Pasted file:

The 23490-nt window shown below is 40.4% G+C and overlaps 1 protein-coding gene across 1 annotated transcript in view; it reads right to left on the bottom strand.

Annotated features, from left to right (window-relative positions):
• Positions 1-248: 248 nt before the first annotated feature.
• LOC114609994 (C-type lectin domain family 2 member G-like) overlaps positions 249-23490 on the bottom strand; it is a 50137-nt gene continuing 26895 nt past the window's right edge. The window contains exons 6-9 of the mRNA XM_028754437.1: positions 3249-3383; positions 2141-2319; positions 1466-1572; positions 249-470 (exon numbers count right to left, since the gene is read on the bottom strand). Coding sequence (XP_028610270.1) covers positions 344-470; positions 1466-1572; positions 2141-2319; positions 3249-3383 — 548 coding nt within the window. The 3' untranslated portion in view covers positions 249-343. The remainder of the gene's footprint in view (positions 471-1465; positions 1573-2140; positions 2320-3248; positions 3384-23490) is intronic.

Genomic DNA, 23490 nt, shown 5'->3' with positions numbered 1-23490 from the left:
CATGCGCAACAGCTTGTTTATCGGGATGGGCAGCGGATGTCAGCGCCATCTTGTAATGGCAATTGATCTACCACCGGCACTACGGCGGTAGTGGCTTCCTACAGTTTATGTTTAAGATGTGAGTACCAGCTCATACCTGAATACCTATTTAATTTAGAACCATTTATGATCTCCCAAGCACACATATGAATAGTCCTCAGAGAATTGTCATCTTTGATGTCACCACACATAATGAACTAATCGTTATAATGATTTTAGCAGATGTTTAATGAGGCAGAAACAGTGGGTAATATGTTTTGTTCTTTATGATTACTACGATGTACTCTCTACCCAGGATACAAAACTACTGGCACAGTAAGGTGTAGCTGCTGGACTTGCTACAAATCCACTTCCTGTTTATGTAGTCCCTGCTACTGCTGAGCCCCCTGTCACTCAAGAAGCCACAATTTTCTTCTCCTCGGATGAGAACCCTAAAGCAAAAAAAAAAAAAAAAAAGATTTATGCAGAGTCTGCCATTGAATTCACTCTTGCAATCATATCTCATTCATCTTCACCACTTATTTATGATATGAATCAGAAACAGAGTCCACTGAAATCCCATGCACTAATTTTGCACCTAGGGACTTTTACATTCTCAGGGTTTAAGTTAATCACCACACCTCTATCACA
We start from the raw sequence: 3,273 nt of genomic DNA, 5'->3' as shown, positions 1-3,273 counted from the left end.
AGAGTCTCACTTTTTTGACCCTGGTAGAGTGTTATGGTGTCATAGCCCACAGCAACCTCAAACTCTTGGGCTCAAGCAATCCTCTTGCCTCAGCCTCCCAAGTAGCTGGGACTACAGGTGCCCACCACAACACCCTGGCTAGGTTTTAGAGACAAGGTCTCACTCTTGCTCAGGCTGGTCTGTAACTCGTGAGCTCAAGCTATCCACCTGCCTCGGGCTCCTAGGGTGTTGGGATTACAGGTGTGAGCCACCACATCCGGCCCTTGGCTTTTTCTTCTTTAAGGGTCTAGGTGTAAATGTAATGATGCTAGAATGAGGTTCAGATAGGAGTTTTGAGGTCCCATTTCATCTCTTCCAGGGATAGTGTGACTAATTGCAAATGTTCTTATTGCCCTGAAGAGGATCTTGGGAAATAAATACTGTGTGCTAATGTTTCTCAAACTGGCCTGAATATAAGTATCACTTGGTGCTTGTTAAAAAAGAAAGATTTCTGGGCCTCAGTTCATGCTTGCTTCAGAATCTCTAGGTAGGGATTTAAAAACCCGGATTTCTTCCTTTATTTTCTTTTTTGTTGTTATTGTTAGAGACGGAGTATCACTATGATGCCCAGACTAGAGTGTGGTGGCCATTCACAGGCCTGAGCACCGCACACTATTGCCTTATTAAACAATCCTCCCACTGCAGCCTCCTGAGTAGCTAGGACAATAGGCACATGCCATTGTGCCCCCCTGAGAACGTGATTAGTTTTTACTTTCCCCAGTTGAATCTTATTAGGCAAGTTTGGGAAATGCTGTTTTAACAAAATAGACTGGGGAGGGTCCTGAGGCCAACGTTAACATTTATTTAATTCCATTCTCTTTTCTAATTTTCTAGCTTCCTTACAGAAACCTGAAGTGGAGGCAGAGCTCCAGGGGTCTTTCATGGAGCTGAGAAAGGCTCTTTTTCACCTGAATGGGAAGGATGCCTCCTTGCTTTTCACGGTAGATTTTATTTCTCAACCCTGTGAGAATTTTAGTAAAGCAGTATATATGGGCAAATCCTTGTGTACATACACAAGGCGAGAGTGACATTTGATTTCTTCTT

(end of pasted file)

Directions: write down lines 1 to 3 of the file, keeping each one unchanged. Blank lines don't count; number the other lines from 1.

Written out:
The 23490-nt window shown below is 40.4% G+C and overlaps 1 protein-coding gene across 1 annotated transcript in view; it reads right to left on the bottom strand.

Annotated features, from left to right (window-relative positions):
• Positions 1-248: 248 nt before the first annotated feature.